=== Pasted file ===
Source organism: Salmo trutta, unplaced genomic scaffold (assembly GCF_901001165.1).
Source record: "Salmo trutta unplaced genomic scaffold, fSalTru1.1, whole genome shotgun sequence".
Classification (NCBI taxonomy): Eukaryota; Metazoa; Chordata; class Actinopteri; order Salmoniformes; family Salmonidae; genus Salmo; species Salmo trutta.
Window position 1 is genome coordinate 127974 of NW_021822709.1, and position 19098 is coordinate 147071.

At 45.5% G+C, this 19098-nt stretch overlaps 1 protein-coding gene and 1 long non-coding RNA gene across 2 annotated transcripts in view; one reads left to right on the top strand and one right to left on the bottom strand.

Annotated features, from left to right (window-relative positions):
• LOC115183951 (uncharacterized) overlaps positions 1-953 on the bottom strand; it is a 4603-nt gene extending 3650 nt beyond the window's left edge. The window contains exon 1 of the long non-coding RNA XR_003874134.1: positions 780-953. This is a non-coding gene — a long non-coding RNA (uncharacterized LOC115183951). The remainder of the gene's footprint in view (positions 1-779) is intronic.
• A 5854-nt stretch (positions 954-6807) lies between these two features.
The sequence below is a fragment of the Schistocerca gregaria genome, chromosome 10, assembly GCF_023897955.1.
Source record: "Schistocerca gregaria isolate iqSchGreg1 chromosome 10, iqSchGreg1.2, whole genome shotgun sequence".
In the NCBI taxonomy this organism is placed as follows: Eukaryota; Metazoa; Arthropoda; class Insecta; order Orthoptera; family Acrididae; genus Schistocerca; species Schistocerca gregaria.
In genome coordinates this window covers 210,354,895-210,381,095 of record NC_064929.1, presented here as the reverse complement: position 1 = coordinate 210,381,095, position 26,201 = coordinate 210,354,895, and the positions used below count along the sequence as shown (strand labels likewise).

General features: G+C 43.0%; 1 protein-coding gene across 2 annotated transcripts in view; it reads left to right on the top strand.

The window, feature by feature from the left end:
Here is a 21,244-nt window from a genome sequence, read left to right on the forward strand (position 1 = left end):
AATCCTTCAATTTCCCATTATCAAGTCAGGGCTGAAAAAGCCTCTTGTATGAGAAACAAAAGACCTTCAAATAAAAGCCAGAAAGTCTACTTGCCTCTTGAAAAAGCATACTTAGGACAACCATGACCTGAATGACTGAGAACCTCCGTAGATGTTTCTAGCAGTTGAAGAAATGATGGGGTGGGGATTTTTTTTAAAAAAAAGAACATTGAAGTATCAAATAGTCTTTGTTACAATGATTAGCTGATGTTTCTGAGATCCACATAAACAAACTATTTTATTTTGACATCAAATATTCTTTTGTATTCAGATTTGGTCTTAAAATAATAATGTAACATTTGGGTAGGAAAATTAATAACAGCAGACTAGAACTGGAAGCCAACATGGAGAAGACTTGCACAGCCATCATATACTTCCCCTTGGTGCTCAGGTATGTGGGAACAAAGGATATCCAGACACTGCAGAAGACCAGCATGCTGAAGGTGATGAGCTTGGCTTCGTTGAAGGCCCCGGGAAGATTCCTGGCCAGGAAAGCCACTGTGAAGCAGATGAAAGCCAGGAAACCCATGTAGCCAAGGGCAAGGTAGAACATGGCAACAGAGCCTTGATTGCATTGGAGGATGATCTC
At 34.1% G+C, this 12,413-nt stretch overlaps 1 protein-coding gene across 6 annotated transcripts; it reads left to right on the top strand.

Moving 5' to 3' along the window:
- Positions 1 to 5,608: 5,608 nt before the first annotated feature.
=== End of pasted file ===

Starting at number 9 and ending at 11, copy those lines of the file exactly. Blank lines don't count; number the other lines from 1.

The sequence below is a fragment of the Schistocerca gregaria genome, chromosome 10, assembly GCF_023897955.1.
Source record: "Schistocerca gregaria isolate iqSchGreg1 chromosome 10, iqSchGreg1.2, whole genome shotgun sequence".
In the NCBI taxonomy this organism is placed as follows: Eukaryota; Metazoa; Arthropoda; class Insecta; order Orthoptera; family Acrididae; genus Schistocerca; species Schistocerca gregaria.